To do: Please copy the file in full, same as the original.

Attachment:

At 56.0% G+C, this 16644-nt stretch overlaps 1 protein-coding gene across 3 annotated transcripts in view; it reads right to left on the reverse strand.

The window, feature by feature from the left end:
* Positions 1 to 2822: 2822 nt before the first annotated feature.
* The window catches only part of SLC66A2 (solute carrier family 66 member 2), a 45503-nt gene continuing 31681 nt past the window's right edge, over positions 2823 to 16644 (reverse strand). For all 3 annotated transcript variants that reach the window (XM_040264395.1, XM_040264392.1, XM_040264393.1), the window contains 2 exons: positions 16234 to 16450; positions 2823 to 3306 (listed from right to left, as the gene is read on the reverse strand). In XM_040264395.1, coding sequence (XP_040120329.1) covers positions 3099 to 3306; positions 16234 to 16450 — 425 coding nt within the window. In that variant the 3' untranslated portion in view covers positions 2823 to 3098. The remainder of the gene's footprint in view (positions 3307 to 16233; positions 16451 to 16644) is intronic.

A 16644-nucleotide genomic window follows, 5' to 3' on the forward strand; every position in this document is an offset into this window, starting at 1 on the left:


At 56.0% G+C, this 16644-nt stretch overlaps 1 protein-coding gene across 3 annotated transcripts in view; it reads right to left on the reverse strand.

The window, feature by feature from the left end:
* Positions 1 to 2822: 2822 nt before the first annotated feature.
* The window catches only part of SLC66A2 (solute carrier family 66 member 2), a 45503-nt gene continuing 31681 nt past the window's right edge, over positions 2823 to 16644 (reverse strand). For all 3 annotated transcript variants that reach the window (XM_040264395.1, XM_040264392.1, XM_040264393.1), the window contains 2 exons: positions 16234 to 16450; positions 2823 to 3306 (listed from right to left, as the gene is read on the reverse strand). In XM_040264395.1, coding sequence (XP_040120329.1) covers positions 3099 to 3306; positions 16234 to 16450 — 425 coding nt within the window. In that variant the 3' untranslated portion in view covers positions 2823 to 3098. The remainder of the gene's footprint in view (positions 3307 to 16233; positions 16451 to 16644) is intronic.

A 16644-nucleotide genomic window follows, 5' to 3' on the forward strand; every position in this document is an offset into this window, starting at 1 on the left: